Bridge Deal of the Week (August 09 2017)Click here for Archives / Discussion Boards
South’s opening bid was 1♦. North responded with 1♥. South bid 2♣ and North 2♠ (4th Suit Forcing to Game). South bid 2NT, North raised to 3NT. South asked for aces and after North responded 5♥ – South declared 6♣
West has led the ♥4.
Can you help South – how to find a way to 12 tricks?
Contract:6♣ by South
Although it is tempting to play a small heart from dummy and hope that West has underled the king and thus your ♥Q may win the trick, it is too dangerous. You cannot risk losing the first trick, as you miss the ♠A too.
You take the first trick with dummy’s ♥A (trick 1). Now you have two vulnerable suits – hearts and spades. But you have a 9-card suit of diamonds, which offers the possibility to discard the singleton spade from dummy – after you have pulled trumps.
You play the ♦K from dummy and then the ♦J, East covers; you take the trick with the ♦A (tricks 2, 3). Your diamonds are winners now.
Next you lead the ♣K, then the ♣Q and ♣J (tricks 4, 5, 6). Now you can lead the ♦7, but you take this trick with dummy’s ♦10 – as you don’t want to be caught in dummy with no way to return (trick 7).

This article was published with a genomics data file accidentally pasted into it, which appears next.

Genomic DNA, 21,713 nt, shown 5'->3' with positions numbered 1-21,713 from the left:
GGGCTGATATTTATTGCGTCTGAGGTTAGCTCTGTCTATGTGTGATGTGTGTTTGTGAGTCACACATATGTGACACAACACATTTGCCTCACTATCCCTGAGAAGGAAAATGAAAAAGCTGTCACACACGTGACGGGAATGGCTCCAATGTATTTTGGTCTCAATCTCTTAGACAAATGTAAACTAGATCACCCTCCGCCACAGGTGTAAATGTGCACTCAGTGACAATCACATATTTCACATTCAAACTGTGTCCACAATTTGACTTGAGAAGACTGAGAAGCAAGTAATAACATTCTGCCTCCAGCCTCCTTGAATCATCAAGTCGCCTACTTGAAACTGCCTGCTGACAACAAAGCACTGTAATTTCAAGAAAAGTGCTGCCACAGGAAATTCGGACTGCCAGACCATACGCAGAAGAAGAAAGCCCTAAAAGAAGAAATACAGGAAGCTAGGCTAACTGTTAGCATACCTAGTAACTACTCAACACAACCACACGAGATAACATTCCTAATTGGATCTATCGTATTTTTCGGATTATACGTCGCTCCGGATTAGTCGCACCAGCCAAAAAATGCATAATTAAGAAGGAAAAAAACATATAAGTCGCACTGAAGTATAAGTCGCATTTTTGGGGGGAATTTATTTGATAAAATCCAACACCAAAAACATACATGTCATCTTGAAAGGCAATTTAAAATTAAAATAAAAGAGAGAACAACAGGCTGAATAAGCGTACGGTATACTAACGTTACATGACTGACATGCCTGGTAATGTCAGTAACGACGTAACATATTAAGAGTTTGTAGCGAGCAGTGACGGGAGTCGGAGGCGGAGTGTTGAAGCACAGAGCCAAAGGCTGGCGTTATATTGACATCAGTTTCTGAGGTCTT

Then you lead the ♦2 from dummy, win the trick with your ♦8 and lead the ♦9 discarding a spade from dummy (tricks 8, 9). West discards a spade and two hearts, so does East.
The opponents have only the ♥K left. You lead the ♥Q, East wins the trick with the ♥K – so the king was offside – and leads the ♠J (trick 10).
You duck and ruff with dummy’s ♣A. You still hold one club and dummy’s hearts have been promoted to winners now, so you can lead the ♥10 from dummy ditching your ♠K and then the ♥9 (tricks 12, 13).
South and North had five tricks in diamonds, four in clubs and three in hearts. The problem was – to promote the hearts into winners, one trick had to be given up to East. If the opponents had taken a trick with the ♠A before South gained lead and thus control, the contract would go down.
But South became the declarer and West had the opening lead. West – who held the ♠AQ – didn’t want to lead away from tenace and chose hearts instead, saving South.
If 6♣ were played by North, East would have probably led a small spade and after that there would have been no way to avoid losing two tricks and going down.
Par Contract Analysis
The par contract on this deal is 4NT by South.
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